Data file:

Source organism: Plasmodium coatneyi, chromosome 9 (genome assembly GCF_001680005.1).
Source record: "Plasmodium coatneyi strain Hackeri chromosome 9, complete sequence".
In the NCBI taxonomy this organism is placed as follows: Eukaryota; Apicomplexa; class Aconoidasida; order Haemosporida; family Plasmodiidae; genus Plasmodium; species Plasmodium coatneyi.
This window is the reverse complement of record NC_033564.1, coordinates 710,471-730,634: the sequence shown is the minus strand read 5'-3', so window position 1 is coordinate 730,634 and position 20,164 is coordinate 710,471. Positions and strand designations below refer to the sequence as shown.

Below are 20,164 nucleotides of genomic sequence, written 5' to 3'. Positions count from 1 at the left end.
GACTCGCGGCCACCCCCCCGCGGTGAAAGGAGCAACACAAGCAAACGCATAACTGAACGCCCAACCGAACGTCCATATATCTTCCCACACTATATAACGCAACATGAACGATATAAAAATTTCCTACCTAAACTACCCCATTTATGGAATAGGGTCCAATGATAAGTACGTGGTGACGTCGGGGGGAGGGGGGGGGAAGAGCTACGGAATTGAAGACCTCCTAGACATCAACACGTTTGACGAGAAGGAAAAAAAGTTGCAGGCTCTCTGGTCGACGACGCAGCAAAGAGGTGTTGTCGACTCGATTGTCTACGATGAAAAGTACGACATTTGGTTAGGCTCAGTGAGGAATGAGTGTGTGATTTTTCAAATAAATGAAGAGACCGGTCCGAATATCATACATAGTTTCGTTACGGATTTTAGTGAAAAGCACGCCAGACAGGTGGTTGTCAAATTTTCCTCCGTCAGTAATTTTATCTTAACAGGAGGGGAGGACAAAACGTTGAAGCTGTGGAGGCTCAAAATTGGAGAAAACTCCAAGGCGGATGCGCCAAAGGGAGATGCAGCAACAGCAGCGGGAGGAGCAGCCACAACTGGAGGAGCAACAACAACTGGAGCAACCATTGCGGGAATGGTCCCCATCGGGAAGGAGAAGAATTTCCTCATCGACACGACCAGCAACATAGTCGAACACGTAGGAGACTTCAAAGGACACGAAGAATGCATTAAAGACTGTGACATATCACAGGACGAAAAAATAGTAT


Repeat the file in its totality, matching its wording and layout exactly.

Source organism: Plasmodium coatneyi, chromosome 9 (genome assembly GCF_001680005.1).
Source record: "Plasmodium coatneyi strain Hackeri chromosome 9, complete sequence".
In the NCBI taxonomy this organism is placed as follows: Eukaryota; Apicomplexa; class Aconoidasida; order Haemosporida; family Plasmodiidae; genus Plasmodium; species Plasmodium coatneyi.
This window is the reverse complement of record NC_033564.1, coordinates 710,471-730,634: the sequence shown is the minus strand read 5'-3', so window position 1 is coordinate 730,634 and position 20,164 is coordinate 710,471. Positions and strand designations below refer to the sequence as shown.

Below are 20,164 nucleotides of genomic sequence, written 5' to 3'. Positions count from 1 at the left end.
GACTCGCGGCCACCCCCCCGCGGTGAAAGGAGCAACACAAGCAAACGCATAACTGAACGCCCAACCGAACGTCCATATATCTTCCCACACTATATAACGCAACATGAACGATATAAAAATTTCCTACCTAAACTACCCCATTTATGGAATAGGGTCCAATGATAAGTACGTGGTGACGTCGGGGGGAGGGGGGGGGAAGAGCTACGGAATTGAAGACCTCCTAGACATCAACACGTTTGACGAGAAGGAAAAAAAGTTGCAGGCTCTCTGGTCGACGACGCAGCAAAGAGGTGTTGTCGACTCGATTGTCTACGATGAAAAGTACGACATTTGGTTAGGCTCAGTGAGGAATGAGTGTGTGATTTTTCAAATAAATGAAGAGACCGGTCCGAATATCATACATAGTTTCGTTACGGATTTTAGTGAAAAGCACGCCAGACAGGTGGTTGTCAAATTTTCCTCCGTCAGTAATTTTATCTTAACAGGAGGGGAGGACAAAACGTTGAAGCTGTGGAGGCTCAAAATTGGAGAAAACTCCAAGGCGGATGCGCCAAAGGGAGATGCAGCAACAGCAGCGGGAGGAGCAGCCACAACTGGAGGAGCAACAACAACTGGAGCAACCATTGCGGGAATGGTCCCCATCGGGAAGGAGAAGAATTTCCTCATCGACACGACCAGCAACATAGTCGAACACGTAGGAGACTTCAAAGGACACGAAGAATGCATTAAAGACTGTGACATATCACAGGACGAAAAAATAGTAT